Hindi film music has become naughtier, more honest: Sachin-Jigar
New Delhi, Aug 23 (IANS) There was a time when Hindi film lyricists were shy about expressing certain words, sentiments and feelings, but the scenario is changing, say composer duo Sachin Sanghvi and Jigar Saraiya.
“Earlier, we (music composers and lyricists at large) couldn’t say a few things in the songs because we were more shy then, or let’s say we used to be rosy in a love song. Now we find that artificial,” Sachin told IANS in an email interview from Mumbai.
“The Hindi (music) industry has learnt to become more honest and naughty. Both in song writing and lyrics, we have learnt to appreciate a more honest approach.
“As far as naughty, bada** songs are concerned, we are getting as naughty as we can be. It’s cool and naughty, though sometimes we are on the edge. Let’s hope we don’t become vulgar,” he added.
Having composed for films like “Go Goa Gone”,”Hero”, “Badlapur” and “Finding Fanny”, the duo have now created songs for the forthcoming entertainer “A Flying Jatt”.
They feel that depth in songs is vanishing from Bollywood.
“We don’t think we can now stay on one song or that one tune or that one melody for too long now. The depth seems to have eloped. So much entertainment is being churned out that we wonder how the listener picks one favourite with so much choice,” Jigar told IANS.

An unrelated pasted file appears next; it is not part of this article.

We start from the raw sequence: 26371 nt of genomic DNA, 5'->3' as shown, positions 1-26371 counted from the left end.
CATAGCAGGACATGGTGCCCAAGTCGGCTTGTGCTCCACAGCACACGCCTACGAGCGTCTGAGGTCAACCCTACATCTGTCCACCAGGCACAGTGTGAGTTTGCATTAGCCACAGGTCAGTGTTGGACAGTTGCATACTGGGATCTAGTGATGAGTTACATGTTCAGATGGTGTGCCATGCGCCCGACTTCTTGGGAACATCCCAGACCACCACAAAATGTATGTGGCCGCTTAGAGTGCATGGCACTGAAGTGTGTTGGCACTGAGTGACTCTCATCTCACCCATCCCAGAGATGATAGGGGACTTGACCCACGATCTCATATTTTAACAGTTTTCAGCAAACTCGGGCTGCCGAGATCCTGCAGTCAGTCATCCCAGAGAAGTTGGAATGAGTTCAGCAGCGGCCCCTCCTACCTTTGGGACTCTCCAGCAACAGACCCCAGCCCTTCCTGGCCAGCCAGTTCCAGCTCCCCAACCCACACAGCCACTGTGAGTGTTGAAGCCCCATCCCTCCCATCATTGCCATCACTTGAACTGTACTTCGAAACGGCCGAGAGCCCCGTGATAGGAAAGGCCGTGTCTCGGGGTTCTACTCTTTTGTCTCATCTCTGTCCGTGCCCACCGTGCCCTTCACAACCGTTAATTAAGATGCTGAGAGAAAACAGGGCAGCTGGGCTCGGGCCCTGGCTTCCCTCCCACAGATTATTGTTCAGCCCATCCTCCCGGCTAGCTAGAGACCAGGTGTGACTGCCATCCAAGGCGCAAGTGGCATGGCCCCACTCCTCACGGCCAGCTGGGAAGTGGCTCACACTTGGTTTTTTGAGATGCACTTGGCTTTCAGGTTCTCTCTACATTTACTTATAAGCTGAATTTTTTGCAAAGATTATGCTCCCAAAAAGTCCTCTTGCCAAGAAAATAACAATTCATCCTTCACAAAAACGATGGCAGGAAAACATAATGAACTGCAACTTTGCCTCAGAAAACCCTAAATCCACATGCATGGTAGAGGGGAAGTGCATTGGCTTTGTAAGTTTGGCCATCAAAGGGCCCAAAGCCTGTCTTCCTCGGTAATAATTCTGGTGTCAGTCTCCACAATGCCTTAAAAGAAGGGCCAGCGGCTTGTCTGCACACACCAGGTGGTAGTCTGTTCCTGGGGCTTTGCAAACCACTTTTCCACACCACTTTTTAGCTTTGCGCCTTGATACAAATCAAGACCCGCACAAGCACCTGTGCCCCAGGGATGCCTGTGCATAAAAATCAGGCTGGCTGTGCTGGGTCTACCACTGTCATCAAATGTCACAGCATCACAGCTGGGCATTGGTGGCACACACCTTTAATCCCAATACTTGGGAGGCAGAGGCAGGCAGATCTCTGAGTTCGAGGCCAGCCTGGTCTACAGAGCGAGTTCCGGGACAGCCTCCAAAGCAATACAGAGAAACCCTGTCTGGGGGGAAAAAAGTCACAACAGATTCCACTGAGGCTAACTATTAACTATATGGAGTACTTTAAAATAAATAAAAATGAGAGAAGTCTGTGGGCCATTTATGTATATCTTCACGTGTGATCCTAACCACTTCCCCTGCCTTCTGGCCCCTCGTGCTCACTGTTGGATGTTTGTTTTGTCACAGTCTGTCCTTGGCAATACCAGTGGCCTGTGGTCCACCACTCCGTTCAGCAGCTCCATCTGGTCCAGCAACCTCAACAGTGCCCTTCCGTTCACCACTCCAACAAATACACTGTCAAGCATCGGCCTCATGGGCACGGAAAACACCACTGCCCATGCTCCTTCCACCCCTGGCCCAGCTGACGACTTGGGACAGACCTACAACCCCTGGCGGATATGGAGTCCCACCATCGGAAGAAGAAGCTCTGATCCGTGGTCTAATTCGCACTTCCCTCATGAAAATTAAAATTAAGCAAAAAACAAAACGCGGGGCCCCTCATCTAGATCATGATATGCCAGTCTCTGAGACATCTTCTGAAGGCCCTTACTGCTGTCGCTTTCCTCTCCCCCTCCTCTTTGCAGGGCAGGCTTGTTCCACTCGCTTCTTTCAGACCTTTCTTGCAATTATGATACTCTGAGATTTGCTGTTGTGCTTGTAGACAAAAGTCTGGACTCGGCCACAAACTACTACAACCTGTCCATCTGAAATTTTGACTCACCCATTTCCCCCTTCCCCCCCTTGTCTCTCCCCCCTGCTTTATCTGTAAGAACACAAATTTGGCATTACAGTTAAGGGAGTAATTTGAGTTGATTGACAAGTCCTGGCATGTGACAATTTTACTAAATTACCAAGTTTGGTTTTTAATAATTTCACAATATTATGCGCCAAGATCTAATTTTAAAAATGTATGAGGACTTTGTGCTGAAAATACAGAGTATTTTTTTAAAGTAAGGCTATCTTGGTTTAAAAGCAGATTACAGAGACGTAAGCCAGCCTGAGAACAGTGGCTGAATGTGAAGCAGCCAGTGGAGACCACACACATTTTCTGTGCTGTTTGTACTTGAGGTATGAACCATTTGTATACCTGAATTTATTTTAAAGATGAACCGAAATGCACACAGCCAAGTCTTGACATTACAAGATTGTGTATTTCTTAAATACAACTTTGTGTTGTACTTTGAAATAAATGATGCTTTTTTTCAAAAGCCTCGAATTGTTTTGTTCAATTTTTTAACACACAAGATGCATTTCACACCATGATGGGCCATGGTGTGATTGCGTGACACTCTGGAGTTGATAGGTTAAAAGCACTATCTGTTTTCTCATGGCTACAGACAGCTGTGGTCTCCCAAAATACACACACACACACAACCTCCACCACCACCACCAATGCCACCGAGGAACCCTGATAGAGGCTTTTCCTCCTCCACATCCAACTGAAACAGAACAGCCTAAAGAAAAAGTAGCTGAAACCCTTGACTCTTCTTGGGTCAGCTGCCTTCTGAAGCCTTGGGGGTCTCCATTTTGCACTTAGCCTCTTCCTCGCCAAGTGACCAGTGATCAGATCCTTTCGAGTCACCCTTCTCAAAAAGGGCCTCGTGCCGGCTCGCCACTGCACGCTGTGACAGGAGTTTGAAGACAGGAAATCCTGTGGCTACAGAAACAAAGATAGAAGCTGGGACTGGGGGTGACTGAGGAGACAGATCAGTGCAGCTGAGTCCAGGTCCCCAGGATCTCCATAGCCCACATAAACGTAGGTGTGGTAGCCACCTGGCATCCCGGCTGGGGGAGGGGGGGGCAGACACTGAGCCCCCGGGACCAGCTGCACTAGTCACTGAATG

Jigar, who has crooned numbers like “Mere Naal”, “Piya Kesariyo”, “Sorry Sorry” and “Gulabo”, says rather than focussing on giving songs a recall value, Hindi music industry has started looking at something else.
“We have started looking for shock value or that immediate impact more than something that comes and makes an impact for lifetime length. Somehow we need to go deeper and more soulful and not go for only popcorn music that doesn’t last more than the popcorn itself,” he quipped.
With more and more platforms like Coke Studio, MTV Unplugged sprouting for folk artistes and independent musicians in India, Sachin says that it’s time the Indian audience looks beyond an artistes’ last Bollywood composition.
“More and more of independent space has started to find spotlight. It’s time Indian audiences start to like an artiste for his personal work and not his last Bollywood best. Coke Studio certainly pioneers this space,” Sachin said and added that the show is a winner as it is “folk redesigned”.
Having said that, Jigar believes the music churned out by the Pakistani music industry, is purely soul-wrenching.
“Pakistani music is divided in two segments largely. One is very raw and folksy. That really works for us. That’s just purely soul wrenching. The other side, though is pretty mediocre, because it apes Bollywood and that’s not exciting at least in our opinion,” he said.
One thing they feel that Indian music artistes need to learn from Pakistan is their appreciation of age-old poetry.
“What we can learn from Pakistani artistes is that they appreciate their original poetry, their Sufi concepts, their old poets, that ‘shayrinuma ghazalnuma’ depth is still there… People still enjoy it at a very layman level. Whereas here in India our ears are corrupt with either West or Bollywood,” Sachin said.
“So if we can bring the best from our folk to the front, we can also be original and organic in our content,” he added.